By Leena Sen
With Halloween passing last week, all of us know that there are numerous costumes on the market and in our wardrobes: the cat, clown, witch and the more outgoing ones, like the Sexy Ebola Nurse costume that came out in online stores this year.
You may have heard of it. It’s the usual iconic “sexy” costume for women: a skin-baring, see-through yellow take on a hazmat suit, mask and boots abound.
While Ebola rages through West Africa, killing thousands, Americans have little to no reason to fear contracting Ebola, yet some will dress in a hazmat suit like the health workers treating the Ebola patients. Obviously, as everything, there is a “sexy” version of the costume. While the retailer BrandsOnSale is not the only company selling the Ebola costume, many have responded negatively (as we would hope) as the website stated the men’s version was the “most viral costume of the year”.
While the Ebola epidemic has killed over 5000 people and there are more than 13,700 cases of the disease, this is not the first time that an infectious disease has lead to inappropriate costumes, inappropriate meaning in terms of the sexual innuendos garnered from a serious topic, as well as pushing a sexist agenda.
For a long time, kids were the only ones to dress up for halloween. Not until the 1970s did adults really begin the costume trend, and diseases soon came into the variety. Lesley Bannatyne, the author of Halloween: An American Holiday, said “It wasn’t until adults got involved that we got costumes with satire, edginess, or humour,”.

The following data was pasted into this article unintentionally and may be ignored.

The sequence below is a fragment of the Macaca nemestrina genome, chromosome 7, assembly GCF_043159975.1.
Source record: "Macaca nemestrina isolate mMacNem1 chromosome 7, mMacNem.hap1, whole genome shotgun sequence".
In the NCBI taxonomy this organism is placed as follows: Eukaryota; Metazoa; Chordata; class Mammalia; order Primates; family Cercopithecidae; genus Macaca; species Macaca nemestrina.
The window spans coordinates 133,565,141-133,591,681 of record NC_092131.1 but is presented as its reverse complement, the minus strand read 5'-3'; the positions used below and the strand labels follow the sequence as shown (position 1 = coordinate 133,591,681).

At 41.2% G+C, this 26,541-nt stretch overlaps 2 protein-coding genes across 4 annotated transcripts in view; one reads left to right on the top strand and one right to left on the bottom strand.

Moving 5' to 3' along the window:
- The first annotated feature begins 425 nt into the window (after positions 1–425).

A list of examples of other infectious-disease inspired costumes are:
- H1N1 couples costumes
- Swine flu: the creation of a pig nose and a surgical mask for Halloween costumes. It should be noted that between 2009 and 2010 the CDC estimates that there were between 8,870 and 18,300 H1N1 related deaths.
- Bird flu: Marie Lodi of Rookie Magazine glued fake birds with Xs on their eyes and fake blood on them to her costume.
An interesting fact is that Lodi’s costume was actually quite well received. The difference between Lodi’s bird flu costume and the Ebola costume is this: the avian flu is no longer a threat, but Lodi states, “Ebola is different- people are really scared of it, and it’s all over the news now.”
Ebola is a raging disease, a serious topic currently and has been in the past as well. While many see the Ebola costume as the Grim Reaper of the moment, or just another take on the infamous “plague doctor mask” – a mask filled with vinegar and other liquids that had been worn by 14th century doctors to counteract the smell of death- the sexy nurse costume has induced a variety of reactions; after all, it is not a new trend for marketers to turn a scary or uninviting idea into a sexist, “sexy” costume for women.